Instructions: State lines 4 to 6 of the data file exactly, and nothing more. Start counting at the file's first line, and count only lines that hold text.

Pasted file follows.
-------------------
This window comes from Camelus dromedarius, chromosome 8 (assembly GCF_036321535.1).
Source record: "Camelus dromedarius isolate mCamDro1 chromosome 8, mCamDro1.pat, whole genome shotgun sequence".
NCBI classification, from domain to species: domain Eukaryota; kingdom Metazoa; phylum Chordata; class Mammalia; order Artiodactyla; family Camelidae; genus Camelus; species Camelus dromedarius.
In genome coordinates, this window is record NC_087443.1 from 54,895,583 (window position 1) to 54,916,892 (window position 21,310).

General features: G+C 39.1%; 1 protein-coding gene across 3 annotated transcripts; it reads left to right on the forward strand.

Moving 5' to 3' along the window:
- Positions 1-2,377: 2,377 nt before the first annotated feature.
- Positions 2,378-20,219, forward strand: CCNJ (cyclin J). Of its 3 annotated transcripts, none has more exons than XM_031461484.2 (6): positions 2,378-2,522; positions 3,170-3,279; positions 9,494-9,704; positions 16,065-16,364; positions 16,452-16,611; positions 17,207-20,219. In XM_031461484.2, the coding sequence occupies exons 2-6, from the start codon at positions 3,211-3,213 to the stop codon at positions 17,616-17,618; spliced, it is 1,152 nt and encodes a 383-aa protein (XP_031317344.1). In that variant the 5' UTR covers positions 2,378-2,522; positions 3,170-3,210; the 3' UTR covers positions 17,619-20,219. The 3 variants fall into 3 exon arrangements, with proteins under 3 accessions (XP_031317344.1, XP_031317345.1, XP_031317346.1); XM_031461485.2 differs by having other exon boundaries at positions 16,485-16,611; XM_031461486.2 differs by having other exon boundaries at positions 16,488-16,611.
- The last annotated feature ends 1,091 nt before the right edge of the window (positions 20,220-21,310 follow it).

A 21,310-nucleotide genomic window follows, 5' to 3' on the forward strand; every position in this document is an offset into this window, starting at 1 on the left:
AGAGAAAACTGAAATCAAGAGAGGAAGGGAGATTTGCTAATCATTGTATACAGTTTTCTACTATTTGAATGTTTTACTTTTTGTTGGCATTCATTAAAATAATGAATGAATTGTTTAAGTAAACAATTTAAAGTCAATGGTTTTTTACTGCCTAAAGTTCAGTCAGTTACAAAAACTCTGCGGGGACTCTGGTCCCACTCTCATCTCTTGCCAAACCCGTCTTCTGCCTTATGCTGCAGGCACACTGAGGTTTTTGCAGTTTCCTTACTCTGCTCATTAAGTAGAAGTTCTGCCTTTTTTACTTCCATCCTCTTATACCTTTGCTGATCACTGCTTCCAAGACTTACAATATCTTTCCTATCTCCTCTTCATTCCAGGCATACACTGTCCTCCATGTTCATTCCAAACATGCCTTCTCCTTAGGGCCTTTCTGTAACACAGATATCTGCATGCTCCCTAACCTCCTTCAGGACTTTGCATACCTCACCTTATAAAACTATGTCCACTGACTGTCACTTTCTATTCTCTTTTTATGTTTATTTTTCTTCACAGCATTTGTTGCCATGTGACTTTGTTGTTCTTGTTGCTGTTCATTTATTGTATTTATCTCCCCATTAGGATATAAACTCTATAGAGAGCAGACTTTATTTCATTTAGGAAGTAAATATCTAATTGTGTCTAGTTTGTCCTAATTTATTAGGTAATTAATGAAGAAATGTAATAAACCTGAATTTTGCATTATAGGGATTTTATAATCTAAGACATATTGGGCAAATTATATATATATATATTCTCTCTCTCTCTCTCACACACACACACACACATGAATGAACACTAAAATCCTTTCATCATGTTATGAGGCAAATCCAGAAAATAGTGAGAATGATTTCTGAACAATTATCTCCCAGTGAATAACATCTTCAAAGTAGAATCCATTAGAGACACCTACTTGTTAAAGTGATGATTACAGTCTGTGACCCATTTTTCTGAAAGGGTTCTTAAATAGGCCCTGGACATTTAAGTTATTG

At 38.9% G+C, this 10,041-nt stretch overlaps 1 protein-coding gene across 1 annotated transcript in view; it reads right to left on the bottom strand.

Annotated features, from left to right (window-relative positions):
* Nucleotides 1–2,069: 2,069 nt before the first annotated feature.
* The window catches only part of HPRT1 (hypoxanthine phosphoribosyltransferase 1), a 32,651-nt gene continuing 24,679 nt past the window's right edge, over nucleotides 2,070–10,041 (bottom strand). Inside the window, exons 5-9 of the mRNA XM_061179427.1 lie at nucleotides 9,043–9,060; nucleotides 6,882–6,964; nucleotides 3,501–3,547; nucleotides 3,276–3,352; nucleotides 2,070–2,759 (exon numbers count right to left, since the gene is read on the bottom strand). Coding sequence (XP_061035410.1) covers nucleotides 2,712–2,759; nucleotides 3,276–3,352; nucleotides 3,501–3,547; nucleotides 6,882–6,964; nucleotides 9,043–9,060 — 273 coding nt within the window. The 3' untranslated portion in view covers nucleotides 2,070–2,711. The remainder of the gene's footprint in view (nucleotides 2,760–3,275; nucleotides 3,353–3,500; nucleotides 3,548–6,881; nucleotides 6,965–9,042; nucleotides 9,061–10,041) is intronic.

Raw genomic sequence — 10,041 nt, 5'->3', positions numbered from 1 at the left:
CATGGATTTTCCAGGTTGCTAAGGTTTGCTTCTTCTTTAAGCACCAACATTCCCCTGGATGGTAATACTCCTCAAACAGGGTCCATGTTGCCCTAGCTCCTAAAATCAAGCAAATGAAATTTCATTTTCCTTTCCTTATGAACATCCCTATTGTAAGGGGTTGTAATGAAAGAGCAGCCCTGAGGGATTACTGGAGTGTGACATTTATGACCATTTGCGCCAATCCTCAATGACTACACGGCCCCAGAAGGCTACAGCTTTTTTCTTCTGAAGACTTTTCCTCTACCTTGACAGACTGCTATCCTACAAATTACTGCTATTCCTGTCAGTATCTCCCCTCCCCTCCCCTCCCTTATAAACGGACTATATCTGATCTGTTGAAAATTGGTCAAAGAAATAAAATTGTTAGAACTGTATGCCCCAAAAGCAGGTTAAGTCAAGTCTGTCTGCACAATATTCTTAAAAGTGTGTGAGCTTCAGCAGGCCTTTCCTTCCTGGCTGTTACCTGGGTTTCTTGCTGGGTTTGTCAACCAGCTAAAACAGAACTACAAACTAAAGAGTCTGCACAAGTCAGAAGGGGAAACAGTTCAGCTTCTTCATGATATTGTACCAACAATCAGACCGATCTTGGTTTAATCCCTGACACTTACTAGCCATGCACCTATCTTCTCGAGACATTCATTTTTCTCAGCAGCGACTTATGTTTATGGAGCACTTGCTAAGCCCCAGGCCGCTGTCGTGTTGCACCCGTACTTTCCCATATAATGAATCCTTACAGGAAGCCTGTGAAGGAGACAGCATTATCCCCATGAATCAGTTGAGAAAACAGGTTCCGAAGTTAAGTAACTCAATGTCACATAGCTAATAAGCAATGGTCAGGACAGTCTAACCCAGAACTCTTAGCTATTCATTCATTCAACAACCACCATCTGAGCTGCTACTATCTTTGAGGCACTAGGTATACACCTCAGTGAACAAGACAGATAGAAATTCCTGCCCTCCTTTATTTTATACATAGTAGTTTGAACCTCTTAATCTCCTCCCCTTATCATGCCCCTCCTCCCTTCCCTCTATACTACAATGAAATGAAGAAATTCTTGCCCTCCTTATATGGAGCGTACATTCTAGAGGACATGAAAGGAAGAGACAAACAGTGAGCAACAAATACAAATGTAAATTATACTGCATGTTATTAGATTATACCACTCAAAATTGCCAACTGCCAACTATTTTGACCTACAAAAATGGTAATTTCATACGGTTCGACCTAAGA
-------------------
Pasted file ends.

In genome coordinates, this window is record NC_087443.1 from 54,895,583 (window position 1) to 54,916,892 (window position 21,310).

General features: G+C 39.1%; 1 protein-coding gene across 3 annotated transcripts; it reads left to right on the forward strand.

Moving 5' to 3' along the window: